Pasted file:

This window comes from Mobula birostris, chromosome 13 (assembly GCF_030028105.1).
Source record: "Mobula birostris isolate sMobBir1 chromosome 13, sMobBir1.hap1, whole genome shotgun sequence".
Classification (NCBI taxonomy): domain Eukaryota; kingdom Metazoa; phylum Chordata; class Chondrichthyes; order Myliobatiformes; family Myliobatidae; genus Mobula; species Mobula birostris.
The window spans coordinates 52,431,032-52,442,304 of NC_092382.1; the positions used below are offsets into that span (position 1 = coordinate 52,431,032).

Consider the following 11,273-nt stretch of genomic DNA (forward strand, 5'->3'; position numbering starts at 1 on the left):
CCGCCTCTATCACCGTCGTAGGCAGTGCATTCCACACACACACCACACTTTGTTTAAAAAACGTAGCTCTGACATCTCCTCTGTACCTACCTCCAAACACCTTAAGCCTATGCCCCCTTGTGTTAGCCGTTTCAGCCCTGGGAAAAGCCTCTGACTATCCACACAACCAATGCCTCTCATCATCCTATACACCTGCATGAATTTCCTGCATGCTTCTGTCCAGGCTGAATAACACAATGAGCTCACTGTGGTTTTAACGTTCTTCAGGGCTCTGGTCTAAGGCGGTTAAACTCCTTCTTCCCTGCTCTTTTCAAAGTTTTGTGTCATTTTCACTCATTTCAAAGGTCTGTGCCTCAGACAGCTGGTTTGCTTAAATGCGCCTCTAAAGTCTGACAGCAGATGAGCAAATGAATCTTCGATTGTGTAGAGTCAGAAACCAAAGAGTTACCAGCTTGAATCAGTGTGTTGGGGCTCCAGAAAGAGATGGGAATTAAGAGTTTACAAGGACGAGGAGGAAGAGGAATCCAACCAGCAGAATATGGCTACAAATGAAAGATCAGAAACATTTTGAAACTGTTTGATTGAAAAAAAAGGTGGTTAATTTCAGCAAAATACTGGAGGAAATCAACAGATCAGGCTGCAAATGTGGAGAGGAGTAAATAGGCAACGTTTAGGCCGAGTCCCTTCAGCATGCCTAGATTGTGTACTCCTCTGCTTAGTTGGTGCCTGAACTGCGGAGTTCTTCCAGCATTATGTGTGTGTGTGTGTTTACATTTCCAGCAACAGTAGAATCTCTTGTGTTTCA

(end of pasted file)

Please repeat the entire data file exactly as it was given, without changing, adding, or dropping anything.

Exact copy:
This window comes from Mobula birostris, chromosome 13 (assembly GCF_030028105.1).
Source record: "Mobula birostris isolate sMobBir1 chromosome 13, sMobBir1.hap1, whole genome shotgun sequence".
Classification (NCBI taxonomy): domain Eukaryota; kingdom Metazoa; phylum Chordata; class Chondrichthyes; order Myliobatiformes; family Myliobatidae; genus Mobula; species Mobula birostris.
The window spans coordinates 52,431,032-52,442,304 of NC_092382.1; the positions used below are offsets into that span (position 1 = coordinate 52,431,032).

Consider the following 11,273-nt stretch of genomic DNA (forward strand, 5'->3'; position numbering starts at 1 on the left):
CCGCCTCTATCACCGTCGTAGGCAGTGCATTCCACACACACACCACACTTTGTTTAAAAAACGTAGCTCTGACATCTCCTCTGTACCTACCTCCAAACACCTTAAGCCTATGCCCCCTTGTGTTAGCCGTTTCAGCCCTGGGAAAAGCCTCTGACTATCCACACAACCAATGCCTCTCATCATCCTATACACCTGCATGAATTTCCTGCATGCTTCTGTCCAGGCTGAATAACACAATGAGCTCACTGTGGTTTTAACGTTCTTCAGGGCTCTGGTCTAAGGCGGTTAAACTCCTTCTTCCCTGCTCTTTTCAAAGTTTTGTGTCATTTTCACTCATTTCAAAGGTCTGTGCCTCAGACAGCTGGTTTGCTTAAATGCGCCTCTAAAGTCTGACAGCAGATGAGCAAATGAATCTTCGATTGTGTAGAGTCAGAAACCAAAGAGTTACCAGCTTGAATCAGTGTGTTGGGGCTCCAGAAAGAGATGGGAATTAAGAGTTTACAAGGACGAGGAGGAAGAGGAATCCAACCAGCAGAATATGGCTACAAATGAAAGATCAGAAACATTTTGAAACTGTTTGATTGAAAAAAAAGGTGGTTAATTTCAGCAAAATACTGGAGGAAATCAACAGATCAGGCTGCAAATGTGGAGAGGAGTAAATAGGCAACGTTTAGGCCGAGTCCCTTCAGCATGCCTAGATTGTGTACTCCTCTGCTTAGTTGGTGCCTGAACTGCGGAGTTCTTCCAGCATTATGTGTGTGTGTGTGTTTACATTTCCAGCAACAGTAGAATCTCTTGTGTTTCA